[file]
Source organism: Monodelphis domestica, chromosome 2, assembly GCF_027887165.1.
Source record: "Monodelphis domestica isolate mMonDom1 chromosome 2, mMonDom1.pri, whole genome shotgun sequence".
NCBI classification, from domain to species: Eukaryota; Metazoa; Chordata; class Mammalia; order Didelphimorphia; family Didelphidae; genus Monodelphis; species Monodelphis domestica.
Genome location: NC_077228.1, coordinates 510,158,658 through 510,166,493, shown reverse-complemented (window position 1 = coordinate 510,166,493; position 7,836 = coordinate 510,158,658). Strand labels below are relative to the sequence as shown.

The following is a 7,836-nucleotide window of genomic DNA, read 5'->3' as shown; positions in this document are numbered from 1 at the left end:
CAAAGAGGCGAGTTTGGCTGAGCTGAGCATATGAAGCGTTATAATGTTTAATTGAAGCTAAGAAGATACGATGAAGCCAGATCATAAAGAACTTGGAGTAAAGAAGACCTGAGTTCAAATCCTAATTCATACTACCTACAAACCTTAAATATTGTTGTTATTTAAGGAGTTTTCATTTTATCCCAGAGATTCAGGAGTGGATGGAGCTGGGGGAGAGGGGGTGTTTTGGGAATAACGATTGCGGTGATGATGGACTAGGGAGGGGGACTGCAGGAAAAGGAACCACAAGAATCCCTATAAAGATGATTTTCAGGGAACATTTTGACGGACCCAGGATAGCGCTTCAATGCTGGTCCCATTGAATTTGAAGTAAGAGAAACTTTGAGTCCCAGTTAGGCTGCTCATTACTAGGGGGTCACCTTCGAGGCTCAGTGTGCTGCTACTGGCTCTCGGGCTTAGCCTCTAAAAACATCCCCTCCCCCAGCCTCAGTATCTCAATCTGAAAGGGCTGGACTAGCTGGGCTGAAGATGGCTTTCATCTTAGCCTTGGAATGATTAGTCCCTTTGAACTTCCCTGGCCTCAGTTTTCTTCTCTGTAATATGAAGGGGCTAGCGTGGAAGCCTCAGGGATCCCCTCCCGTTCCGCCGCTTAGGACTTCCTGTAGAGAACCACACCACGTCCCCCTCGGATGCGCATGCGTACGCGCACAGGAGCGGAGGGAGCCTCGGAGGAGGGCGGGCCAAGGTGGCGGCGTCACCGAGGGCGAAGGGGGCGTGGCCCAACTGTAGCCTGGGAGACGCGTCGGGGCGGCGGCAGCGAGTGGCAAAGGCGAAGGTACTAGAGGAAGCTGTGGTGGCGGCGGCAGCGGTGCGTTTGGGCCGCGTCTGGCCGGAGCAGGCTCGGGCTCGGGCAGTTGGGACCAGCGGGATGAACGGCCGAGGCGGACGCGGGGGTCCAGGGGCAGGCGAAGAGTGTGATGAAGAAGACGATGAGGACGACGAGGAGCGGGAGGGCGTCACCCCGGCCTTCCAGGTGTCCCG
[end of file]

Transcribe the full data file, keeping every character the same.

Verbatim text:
Source organism: Monodelphis domestica, chromosome 2, assembly GCF_027887165.1.
Source record: "Monodelphis domestica isolate mMonDom1 chromosome 2, mMonDom1.pri, whole genome shotgun sequence".
NCBI classification, from domain to species: Eukaryota; Metazoa; Chordata; class Mammalia; order Didelphimorphia; family Didelphidae; genus Monodelphis; species Monodelphis domestica.
Genome location: NC_077228.1, coordinates 510,158,658 through 510,166,493, shown reverse-complemented (window position 1 = coordinate 510,166,493; position 7,836 = coordinate 510,158,658). Strand labels below are relative to the sequence as shown.

The following is a 7,836-nucleotide window of genomic DNA, read 5'->3' as shown; positions in this document are numbered from 1 at the left end:
CAAAGAGGCGAGTTTGGCTGAGCTGAGCATATGAAGCGTTATAATGTTTAATTGAAGCTAAGAAGATACGATGAAGCCAGATCATAAAGAACTTGGAGTAAAGAAGACCTGAGTTCAAATCCTAATTCATACTACCTACAAACCTTAAATATTGTTGTTATTTAAGGAGTTTTCATTTTATCCCAGAGATTCAGGAGTGGATGGAGCTGGGGGAGAGGGGGTGTTTTGGGAATAACGATTGCGGTGATGATGGACTAGGGAGGGGGACTGCAGGAAAAGGAACCACAAGAATCCCTATAAAGATGATTTTCAGGGAACATTTTGACGGACCCAGGATAGCGCTTCAATGCTGGTCCCATTGAATTTGAAGTAAGAGAAACTTTGAGTCCCAGTTAGGCTGCTCATTACTAGGGGGTCACCTTCGAGGCTCAGTGTGCTGCTACTGGCTCTCGGGCTTAGCCTCTAAAAACATCCCCTCCCCCAGCCTCAGTATCTCAATCTGAAAGGGCTGGACTAGCTGGGCTGAAGATGGCTTTCATCTTAGCCTTGGAATGATTAGTCCCTTTGAACTTCCCTGGCCTCAGTTTTCTTCTCTGTAATATGAAGGGGCTAGCGTGGAAGCCTCAGGGATCCCCTCCCGTTCCGCCGCTTAGGACTTCCTGTAGAGAACCACACCACGTCCCCCTCGGATGCGCATGCGTACGCGCACAGGAGCGGAGGGAGCCTCGGAGGAGGGCGGGCCAAGGTGGCGGCGTCACCGAGGGCGAAGGGGGCGTGGCCCAACTGTAGCCTGGGAGACGCGTCGGGGCGGCGGCAGCGAGTGGCAAAGGCGAAGGTACTAGAGGAAGCTGTGGTGGCGGCGGCAGCGGTGCGTTTGGGCCGCGTCTGGCCGGAGCAGGCTCGGGCTCGGGCAGTTGGGACCAGCGGGATGAACGGCCGAGGCGGACGCGGGGGTCCAGGGGCAGGCGAAGAGTGTGATGAAGAAGACGATGAGGACGACGAGGAGCGGGAGGGCGTCACCCCGGCCTTCCAGGTGTCCCG